PORTLAND, Ore. — Illegal shark fin sales in a Portland grocery store marks the first conviction under an Oregon law that prohibits possession, sale, trade or distribution of shark fins. The June 4 conviction calls into play a law created in 2011 to preserve vulnerable shark populations.
Agnes Yu, 52, of Happy Valley, pleaded guilty to one count of possessing, selling, or trading shark fin, after selling dried shark fin through Wing Ming Herbs, a specialty food store in SE Portland that she and her husband own. She was sentenced to 12 months bench probation, $1,000 in fines and $360 in restitutions for the Class A Misdemeanor.
The case was prosecuted by the Multnomah County District Attorney’s Office, with assistance from the Environmental and Cultural Resources Enforcement Unit of the Oregon Department of Justice. The plea and sentencing, presided over by the Hon. Christopher Marshall, concluded and investigation that lasted over a year and involved Oregon State Police Fish and Wildlife Troopers (OSP F and W), and the National Oceanic Atmospheric Administration (NOAA). An undercover informant was instrumental in discovering and then making the case.
Marketing shark fin, like many illegal endeavors, is through word-of-mouth. When an anonymous source approached OSP F and W Troopers and said they had heard Wing Ming Herbs was selling shark fin, detectives enlisted the source as an undercover informant to assist in a sting operation. According to OSP Lieutenant Ryan Howell, on Jan. 23, 2018, the informant was able to record the purchase of six packages of dried, processed shark fin from Yu. Yu was not cited for the offense until September of 2019 due to a separate investigation by the US Fish and Wildlife Service.
Shark fin is a delicacy in some cultures and broth made with the fin is traditional fare for weddings and other occasions. Large single fins are most prized, with trimmings from those fins creating a lesser product. DNA testing of the dried fins from Wing Ming Herbs returned trimmings from five shark species: Blue shark, black-nose shark, Caribbean sharp-nosed shark, small tail shark and small eye hammerhead shark.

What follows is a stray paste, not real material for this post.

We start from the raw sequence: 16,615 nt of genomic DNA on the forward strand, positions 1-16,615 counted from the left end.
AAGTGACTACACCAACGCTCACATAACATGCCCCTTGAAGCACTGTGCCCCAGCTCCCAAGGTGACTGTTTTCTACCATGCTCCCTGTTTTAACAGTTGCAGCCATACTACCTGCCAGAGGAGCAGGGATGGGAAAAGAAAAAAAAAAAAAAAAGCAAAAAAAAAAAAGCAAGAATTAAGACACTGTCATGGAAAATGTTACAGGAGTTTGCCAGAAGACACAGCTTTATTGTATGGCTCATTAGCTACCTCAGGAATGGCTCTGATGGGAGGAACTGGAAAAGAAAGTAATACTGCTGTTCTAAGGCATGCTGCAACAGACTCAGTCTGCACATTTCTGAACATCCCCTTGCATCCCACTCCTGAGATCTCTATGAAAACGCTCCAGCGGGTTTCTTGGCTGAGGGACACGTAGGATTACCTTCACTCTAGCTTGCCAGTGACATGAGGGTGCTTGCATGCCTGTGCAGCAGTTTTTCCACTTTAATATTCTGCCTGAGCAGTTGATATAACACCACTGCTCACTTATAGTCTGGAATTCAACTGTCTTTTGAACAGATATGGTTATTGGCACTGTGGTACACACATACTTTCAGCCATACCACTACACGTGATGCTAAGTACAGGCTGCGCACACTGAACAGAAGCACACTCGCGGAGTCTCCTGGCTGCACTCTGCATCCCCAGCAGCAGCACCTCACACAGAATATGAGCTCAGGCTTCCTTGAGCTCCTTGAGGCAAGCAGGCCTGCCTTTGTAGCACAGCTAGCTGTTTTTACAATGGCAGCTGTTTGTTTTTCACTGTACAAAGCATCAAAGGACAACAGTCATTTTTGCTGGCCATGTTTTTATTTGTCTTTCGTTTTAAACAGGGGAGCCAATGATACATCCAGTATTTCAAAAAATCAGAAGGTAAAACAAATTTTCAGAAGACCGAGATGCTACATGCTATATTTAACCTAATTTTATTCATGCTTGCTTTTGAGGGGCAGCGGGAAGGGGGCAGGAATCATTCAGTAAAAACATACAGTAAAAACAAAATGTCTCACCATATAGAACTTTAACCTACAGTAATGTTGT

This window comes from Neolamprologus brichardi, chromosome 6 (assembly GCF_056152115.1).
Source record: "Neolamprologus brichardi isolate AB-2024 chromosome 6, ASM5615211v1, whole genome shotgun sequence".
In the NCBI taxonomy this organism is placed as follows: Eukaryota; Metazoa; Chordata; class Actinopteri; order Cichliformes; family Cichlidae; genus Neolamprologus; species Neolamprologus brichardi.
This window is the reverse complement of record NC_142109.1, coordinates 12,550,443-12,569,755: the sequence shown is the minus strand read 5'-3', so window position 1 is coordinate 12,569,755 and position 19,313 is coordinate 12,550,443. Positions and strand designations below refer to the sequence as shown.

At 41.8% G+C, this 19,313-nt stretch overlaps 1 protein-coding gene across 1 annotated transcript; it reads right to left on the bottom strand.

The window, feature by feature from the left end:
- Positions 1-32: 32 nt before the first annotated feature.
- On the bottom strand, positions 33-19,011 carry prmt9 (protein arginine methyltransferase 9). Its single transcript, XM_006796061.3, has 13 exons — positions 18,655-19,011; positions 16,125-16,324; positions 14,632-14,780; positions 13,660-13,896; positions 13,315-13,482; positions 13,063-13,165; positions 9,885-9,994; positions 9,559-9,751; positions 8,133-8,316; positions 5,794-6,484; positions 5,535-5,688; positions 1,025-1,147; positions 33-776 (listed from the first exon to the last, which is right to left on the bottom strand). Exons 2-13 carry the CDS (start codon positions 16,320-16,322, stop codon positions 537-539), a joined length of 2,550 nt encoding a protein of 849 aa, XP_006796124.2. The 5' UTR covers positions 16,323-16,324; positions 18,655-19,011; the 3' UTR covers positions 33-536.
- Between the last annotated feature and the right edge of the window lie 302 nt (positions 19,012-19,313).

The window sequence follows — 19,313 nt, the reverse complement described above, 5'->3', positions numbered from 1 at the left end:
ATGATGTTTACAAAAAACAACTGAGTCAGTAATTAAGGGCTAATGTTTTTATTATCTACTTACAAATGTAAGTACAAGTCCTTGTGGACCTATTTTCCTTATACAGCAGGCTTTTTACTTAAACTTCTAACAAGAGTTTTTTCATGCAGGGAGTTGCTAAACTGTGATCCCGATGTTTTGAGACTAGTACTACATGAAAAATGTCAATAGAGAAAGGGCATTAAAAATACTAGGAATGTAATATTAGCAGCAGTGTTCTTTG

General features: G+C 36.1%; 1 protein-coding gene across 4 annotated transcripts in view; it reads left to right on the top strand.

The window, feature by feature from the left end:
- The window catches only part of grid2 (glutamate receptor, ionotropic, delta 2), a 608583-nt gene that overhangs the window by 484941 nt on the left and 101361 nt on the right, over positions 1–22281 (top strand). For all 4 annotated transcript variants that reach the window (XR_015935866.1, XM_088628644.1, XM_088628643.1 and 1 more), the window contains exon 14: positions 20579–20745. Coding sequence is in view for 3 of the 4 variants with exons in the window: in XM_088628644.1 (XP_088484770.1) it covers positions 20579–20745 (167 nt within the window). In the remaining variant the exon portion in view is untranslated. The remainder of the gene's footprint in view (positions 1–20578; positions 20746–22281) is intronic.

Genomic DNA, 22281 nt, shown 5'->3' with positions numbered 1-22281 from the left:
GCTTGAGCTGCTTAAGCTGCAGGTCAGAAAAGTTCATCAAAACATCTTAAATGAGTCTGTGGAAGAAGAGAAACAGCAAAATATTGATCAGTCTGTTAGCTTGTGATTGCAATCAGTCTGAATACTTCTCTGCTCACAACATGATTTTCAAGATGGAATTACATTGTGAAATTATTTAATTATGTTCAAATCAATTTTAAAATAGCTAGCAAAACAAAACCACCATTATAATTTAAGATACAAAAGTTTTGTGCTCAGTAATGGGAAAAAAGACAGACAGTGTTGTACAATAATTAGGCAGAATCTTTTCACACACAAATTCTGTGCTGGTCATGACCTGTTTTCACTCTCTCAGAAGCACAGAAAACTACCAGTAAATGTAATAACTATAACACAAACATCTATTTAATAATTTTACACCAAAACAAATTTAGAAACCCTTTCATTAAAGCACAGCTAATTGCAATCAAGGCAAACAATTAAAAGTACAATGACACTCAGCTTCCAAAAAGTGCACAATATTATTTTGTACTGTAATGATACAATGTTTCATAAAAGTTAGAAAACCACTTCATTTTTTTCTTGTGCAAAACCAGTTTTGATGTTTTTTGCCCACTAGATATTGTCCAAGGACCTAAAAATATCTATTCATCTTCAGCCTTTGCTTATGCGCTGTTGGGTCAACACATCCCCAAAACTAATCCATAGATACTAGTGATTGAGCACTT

Blue sharks are native to Oregon waters. NOAA’s test results did not distinguish whether the blue shark in the packages was from Oregon waters or elsewhere in the Pacific.
US laws forbid animal parts trafficking. Trafficking of shark fin is both damaging to global populations and difficult to detect. Oregon sentencing standards are tougher than Federal guidelines and Yu’s sentencing reflects Oregon’s strict laws against selling, trading or distributing shark fins. The Oregon Zoo, which is a member of the Wildlife Trafficking Alliance and partners on a range of policy, awareness, and enforcement efforts to combat the illegal wildlife trade, is pleased with the conviction, according to Zoo Director Don Moore.
“Now, poachers and traffickers are finding it harder to find safe haven in our state, and the timing is critical. This case shows that Oregonians can and will take action in our own backyard to protect endangered wildlife around the world,” said Moore.
A lot has changed for illegal wildlife trade and poaching in Oregon, according to Dr. Sristi Kamal, Senior NW Representative with wildlife advocacy organization Defenders of Wildlife. “Defenders’ work in protecting wildlife species doesn’t stop at the border,” she said. “Timely enforcement and prosecution can go a long way in acting as a deterrent to both the demand and the supply of the illegal wildlife trade. We can prevent the treatment of wildlife from different parts of the world as mere commodities to trade in our state,” Kamal said.
ODFW Stop Poaching campaign coordinator Yvonne Shaw agrees. “When people create avenues for illegally selling imported wildlife, it creates the infrastructure for Oregon wildlife like bears, raptors, turtles and sturgeon, to be illegally traded as well,” she said. “This is a win not only because it stopped wildlife trafficking in one location, but also because it weakens those illegal networks.”